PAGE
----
Ah see. . . Perhaps I should not have sat down to write. As I write, familiar feelings are creeping in to visit. Feelings like, “I shouldn’t write that things are going well. That’s such a risky move,” and “Her counts are so low that NOW, she is at risk for a port infection. Tomorrow could bring disaster.” “Don’t write anything down so that your future self doesn’t look back and wonder at your naivete.”
I’m sure I’ve said something like this before, but I sometimes feel like I’m in an empty, padded cell, yelling and batting invisible, threatening shadows. I plead, “I know it could get worse! I know! Please, please, please let THIS be the worst part.” I think I’ve gotten pretty good at snuffing these feelings out – but when I’m least expecting it, and especially when we are inpatient, my mind always wanders to the same place. I see her up in the ICU with a thousand clear tubes shuttling fluids and air in and out of her tiny body. The screaming in my head is deafening. I’m not totally sure how to snuff that out completely.
Oh gosh. Enough! We have an IV pole with a little stand attached and, in the morning, I will rest my coffee there as we walk the halls. Right? Yes.
Our day in the usual 1,000 pictures:
If I were to look back in my posts, I think I could find this exact same photo, wearing the exact same jammies!
For a little change of pace, we ventured down the hall to the 8th floor waiting room to eat some goldfish with Baby Dollie (really original name, I know).
Trick of the trade: Whenever admitted to the hospital, BRING PILLOWS! As many as you can stand to carry.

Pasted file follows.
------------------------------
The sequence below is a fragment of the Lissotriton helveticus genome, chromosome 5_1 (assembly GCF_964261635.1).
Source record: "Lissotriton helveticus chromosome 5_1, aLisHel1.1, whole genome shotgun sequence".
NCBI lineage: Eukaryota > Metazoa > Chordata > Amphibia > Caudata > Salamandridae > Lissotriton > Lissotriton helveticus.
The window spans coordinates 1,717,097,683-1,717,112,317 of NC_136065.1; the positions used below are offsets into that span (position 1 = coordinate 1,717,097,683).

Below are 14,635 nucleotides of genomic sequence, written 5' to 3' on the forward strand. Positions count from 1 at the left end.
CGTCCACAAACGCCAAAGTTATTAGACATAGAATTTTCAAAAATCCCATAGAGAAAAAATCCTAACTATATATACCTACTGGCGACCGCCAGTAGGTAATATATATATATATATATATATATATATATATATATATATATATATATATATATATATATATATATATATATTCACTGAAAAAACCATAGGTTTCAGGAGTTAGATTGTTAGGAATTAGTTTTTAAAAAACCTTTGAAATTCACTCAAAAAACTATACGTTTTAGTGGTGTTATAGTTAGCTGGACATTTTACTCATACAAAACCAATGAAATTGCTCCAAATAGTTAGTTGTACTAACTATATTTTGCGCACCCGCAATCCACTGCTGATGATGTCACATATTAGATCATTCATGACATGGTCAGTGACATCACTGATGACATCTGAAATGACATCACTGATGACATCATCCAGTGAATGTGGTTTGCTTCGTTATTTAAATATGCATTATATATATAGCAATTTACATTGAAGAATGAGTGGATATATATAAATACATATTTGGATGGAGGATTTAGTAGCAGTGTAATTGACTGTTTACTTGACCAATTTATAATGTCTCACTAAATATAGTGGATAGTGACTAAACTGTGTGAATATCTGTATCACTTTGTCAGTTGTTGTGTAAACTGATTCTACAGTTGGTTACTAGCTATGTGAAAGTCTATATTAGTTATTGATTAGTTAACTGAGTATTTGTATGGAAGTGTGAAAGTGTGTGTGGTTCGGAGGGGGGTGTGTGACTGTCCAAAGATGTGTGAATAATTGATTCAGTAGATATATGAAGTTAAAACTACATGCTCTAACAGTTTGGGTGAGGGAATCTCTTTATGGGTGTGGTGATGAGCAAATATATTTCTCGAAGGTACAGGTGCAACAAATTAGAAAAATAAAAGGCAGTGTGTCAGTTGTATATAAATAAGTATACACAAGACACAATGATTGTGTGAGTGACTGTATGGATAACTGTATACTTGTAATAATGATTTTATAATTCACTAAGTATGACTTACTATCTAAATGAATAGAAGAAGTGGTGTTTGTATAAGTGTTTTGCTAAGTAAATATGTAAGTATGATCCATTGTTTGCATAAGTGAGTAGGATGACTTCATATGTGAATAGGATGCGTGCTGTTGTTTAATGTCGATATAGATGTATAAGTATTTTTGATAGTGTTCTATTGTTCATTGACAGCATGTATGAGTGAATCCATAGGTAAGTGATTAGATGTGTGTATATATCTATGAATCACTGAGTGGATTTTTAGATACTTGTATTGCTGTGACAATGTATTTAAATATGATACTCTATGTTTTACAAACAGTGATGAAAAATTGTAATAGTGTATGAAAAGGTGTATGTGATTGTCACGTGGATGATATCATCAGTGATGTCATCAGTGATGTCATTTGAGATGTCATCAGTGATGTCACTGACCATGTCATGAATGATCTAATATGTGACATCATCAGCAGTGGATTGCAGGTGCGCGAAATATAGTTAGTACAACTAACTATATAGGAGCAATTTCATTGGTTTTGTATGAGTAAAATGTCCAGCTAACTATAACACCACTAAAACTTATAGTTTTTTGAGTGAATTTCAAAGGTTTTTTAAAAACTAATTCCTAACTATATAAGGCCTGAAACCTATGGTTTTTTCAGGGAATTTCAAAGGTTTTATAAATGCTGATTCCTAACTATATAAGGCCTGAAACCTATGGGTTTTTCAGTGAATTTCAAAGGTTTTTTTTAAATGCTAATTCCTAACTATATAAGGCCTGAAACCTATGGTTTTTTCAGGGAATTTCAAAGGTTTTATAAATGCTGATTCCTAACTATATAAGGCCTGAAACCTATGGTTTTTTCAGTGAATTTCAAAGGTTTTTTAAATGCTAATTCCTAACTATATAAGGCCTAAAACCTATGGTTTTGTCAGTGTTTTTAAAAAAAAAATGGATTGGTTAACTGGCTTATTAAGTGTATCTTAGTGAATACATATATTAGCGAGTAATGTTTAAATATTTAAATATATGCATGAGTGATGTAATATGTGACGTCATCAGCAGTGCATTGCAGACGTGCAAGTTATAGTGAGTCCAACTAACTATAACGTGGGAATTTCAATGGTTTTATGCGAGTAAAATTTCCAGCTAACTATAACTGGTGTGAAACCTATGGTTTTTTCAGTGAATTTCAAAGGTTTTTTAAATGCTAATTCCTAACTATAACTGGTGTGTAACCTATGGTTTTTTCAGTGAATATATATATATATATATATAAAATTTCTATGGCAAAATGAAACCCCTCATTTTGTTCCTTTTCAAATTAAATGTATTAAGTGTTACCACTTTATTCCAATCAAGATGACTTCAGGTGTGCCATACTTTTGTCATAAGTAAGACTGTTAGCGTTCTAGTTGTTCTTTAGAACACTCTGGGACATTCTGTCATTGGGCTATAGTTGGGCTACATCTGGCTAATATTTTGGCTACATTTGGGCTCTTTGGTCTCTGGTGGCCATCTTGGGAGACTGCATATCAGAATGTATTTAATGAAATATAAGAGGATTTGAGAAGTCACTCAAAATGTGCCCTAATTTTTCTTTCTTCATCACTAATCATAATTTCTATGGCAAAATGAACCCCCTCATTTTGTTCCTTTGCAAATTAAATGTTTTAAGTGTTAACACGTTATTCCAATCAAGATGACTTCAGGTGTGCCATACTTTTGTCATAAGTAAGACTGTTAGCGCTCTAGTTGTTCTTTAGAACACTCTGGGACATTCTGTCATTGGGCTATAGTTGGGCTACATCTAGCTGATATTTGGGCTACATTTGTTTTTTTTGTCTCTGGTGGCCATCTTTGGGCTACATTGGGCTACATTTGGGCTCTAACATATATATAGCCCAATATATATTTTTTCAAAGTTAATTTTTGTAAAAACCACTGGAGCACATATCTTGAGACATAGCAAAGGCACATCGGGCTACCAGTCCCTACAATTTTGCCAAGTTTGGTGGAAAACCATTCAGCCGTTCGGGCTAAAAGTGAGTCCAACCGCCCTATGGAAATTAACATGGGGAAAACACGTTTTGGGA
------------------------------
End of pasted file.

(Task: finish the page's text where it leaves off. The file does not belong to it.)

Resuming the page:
Brief backstory: Elsa yells “ho ho ho!” at any man with bushy hair and/or a beard – she thinks they are ALL Santa. Today, she ho-ho-ho’d at a man in the hospital with a greasy, yellow Jheri-curl and handle-bar mustache. Then, later in the evening, we were flipping through the channels on the TV in our hospital room and she ho-ho-ho’d at this man:
There is almost nowhere I’d rather be than settled into a library carrel. When I fantasize about my old life [the freedom I squandered!], I often think of college and my walk along Middle Path, on my way to a library carrel. Everything about the library makes my senses tingle.
A workout, solo lunch, and the library. Today, I spend the day alone and it is glorious.
*Thank you dear husband.*
Much like most of this journey, Elsa is oblivious while my heart aches.
We had a play date at this park near our house today, and it didn’t hit me until we were right there on the splash pad:This is the place. The second to last stop on our old train. The second to last place we visited before we heard, “I’m so sorry, but your daughter is very, very sick. You need to bring her to the hospital immediately.” I never even heard that sentence since J fielded that call from the pediatrician. But now, 8 months later, I still hear it echoing in my head. I can’t even write it down without feeling like I’m standing at the edge of the Grand Canyon, my toes near the edge, tiny pebbles launching forward, then downwards, silent. I’ve never been to the Grand Canyon and I never heard that phone call.
You were sick and I had no idea. I was just a mom to a healthy little girl. I had never held you down to be tortured. You had never felt pain except maybe a bump or a bruise. The poison! Your body had never tasted such poison. We had started to venture our separate ways. You needed me less as you explored the world, turning into a little girl. I was just uncovering my new, improved self from amid the rubble of new motherhood’s explosion in my life. Our days were effortless and I was so sure of everything.